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This question already has an answer here:

My book "Introduction to SetTheory" says

$\{\emptyset\}\in\{\{\emptyset\}\}$ but $\{\emptyset\}\not\subseteq\{\{\emptyset\}\}$

When we say $\{\emptyset\}\not\subseteq\{\{\emptyset\}\}$, we mean that $\emptyset$ is not listed amongst the elements of $\{\{\emptyset\}\}$.

I was under the impression that every set contains the empty set. Hence, the elements of $\{\{\emptyset\}\}$ would be $\emptyset,\{\emptyset\}$. If that were true, wouldn't the assertion that $\{\emptyset\}\not\subseteq\{\{\emptyset\}\}$ be false?

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marked as duplicate by user91500, Vlad, Shahab, Stefan Mesken, Claude Leibovici Mar 24 '16 at 6:10

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    $\begingroup$ While it is true that for every set $E$, $\emptyset \subseteq E$, it is not true, in general, that $\emptyset \in E$. $\endgroup$ – Guest Mar 8 '14 at 2:14
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    $\begingroup$ The empty set is a subset of every set. But this does not mean it is an element of every set. $\endgroup$ – Chris Leary Mar 8 '14 at 2:17
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    $\begingroup$ In this context, "contains" means "has as a subset", not "has as an element". $\endgroup$ – MPW Mar 8 '14 at 2:17
  • $\begingroup$ In set theory the word "contains" is ambiguous and perhaps best avoided if you are just beginning to study the subject. $\endgroup$ – David Mar 8 '14 at 2:29
  • $\begingroup$ This math.stackexchange.com/questions/527819/… will help you. $\endgroup$ – Michael Hoppe Mar 8 '14 at 13:42
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$\varnothing\ne\{\varnothing\}$. The second is the only element of $\{\{\varnothing\}\}$. Do you see $\varnothing$ by itself listed in there? No.

When we say every set contains the empty set, we mean as a subset, not as a member or element, so we are saying that $\varnothing\subseteq X$ not $\varnothing\in X$. Do you think $\varnothing\in\varnothing$ for instance? That's not possible!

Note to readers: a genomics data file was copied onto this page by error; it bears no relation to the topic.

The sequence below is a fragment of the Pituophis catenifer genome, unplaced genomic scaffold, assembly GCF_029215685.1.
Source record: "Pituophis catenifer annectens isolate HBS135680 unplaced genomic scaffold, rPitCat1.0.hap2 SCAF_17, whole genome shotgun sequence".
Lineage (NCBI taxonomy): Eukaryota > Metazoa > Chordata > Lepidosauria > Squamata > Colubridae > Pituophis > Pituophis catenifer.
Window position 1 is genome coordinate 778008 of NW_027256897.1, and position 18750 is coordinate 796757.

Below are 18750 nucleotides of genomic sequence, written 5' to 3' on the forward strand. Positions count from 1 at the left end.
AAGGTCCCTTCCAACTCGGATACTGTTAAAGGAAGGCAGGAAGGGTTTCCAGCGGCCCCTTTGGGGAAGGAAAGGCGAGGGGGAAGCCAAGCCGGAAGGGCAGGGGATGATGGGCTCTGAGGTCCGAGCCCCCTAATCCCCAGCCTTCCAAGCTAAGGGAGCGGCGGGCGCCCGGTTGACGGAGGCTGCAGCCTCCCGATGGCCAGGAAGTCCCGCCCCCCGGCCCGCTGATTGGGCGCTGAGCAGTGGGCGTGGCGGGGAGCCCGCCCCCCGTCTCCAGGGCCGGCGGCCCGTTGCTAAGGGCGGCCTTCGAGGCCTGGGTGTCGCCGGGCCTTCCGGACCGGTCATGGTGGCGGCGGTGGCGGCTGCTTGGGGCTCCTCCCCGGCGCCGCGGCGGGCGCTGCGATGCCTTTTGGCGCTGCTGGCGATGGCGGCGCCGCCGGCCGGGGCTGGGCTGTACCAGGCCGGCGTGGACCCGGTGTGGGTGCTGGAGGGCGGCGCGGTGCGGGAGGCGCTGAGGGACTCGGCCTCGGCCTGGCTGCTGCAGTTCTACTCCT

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The word contains is tricky, as it can mean both has as an element and is a superset of, depending on the context. Let's avoid it here.

Every set $A$ is a superset of $\emptyset$. But this is a theorem, not an axiom: there is a reason why this is true.

The definition of the subset relation is:

$B$ is a subset of $A$ (written $B\subseteq A$) whenever the following holds: $$ \forall x \, \big(x\in B\Rightarrow x\in A \big)$$

Note that this is trivially satisfied when $B=\emptyset$, since $\forall x \, (x\notin \emptyset)$. So the empty set is a subset of any $A$ because all of the elements of the empty set are members of $A$.

Now, in this case, we have two sets: $A=\{\emptyset\}$ and $B=\{\{\emptyset\}\}$. Each of these sets has one element. In the case of $A$, that element is the empty set. In the case of $B$, that element is a set with a single element, that single element being $\emptyset$. Since the set whose only element is the empty set is the set $A$, it follows that $B=\{A\}$.

Now, when we put it like that, it is pretty clear that $A\in B$. But why is $A$ not a subset of $B$? Well, for $A$ to be a subset of $B$, it would need to be the case that every element of $A$ is an element of $B$. The set $A$ has a single element, the empty set. So $A$ is a subset of $B$ if and only if $\emptyset\in B$.

But as we have seen, $B$ has only one element, and that element is $A$, not $\emptyset$ (and we know that $A\neq \emptyset$ since $A$ is a set with one element and $\emptyset is a set with no elements).

So, since $\emptyset\in A$ but $\emptyset \notin B$, it follows that $A\not\subseteq B$.

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  • $\begingroup$ Good point, contains is ambiguous and harmful to this discussion. $\endgroup$ – Pete Mar 8 '14 at 2:40
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Let's write $A = \{\emptyset\}$ and $B = \{\{\emptyset\}\}$. We are interested in whether or not $A \subseteq B$. In order to show that $A \subseteq B$, we would have to show that every member of $A$ is also a member of $B$. But $A$ has one member (namely $\emptyset$) which is not a member of $B$. So, it's not true that $A \subseteq B$.

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Hence, the elements of $\{\{\varnothing\}\}$ would be $\varnothing,\{\varnothing\}$.

No. $\{\{\varnothing\}\}$ contains only one element — $\{\varnothing\}$.
And like all sets with one element it has two subsets: $\{\{\varnothing\}\}$ and $\varnothing$.

Suppose, $A=\{B\}$. That means, $A$ contains one element — $B$ and two subsets — $A$ and $\varnothing$.
Suppose, $B=\{C\}$. Then $B$ contains one element (it is $C$), but that doesn't affect $A$ — it contains only one element either.

When you say $X\subseteq Y$ you mean that if $x\in X$ that $x\in Y$. In my example $C\in B$ but $C\not\in A$, so $B\not\subseteq A$. But $B\in A$.

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Neither of these is the empty set. On the left you have a set that contains the empty set as an element. The empty set is both an element and a subset of this set. On the right you have a set that, contains the set that contains the empty set as an element, as an element. The more you talk about it the more confusing it becomes. This is one of those things that once you meditate on it a bit it becomes obvious.

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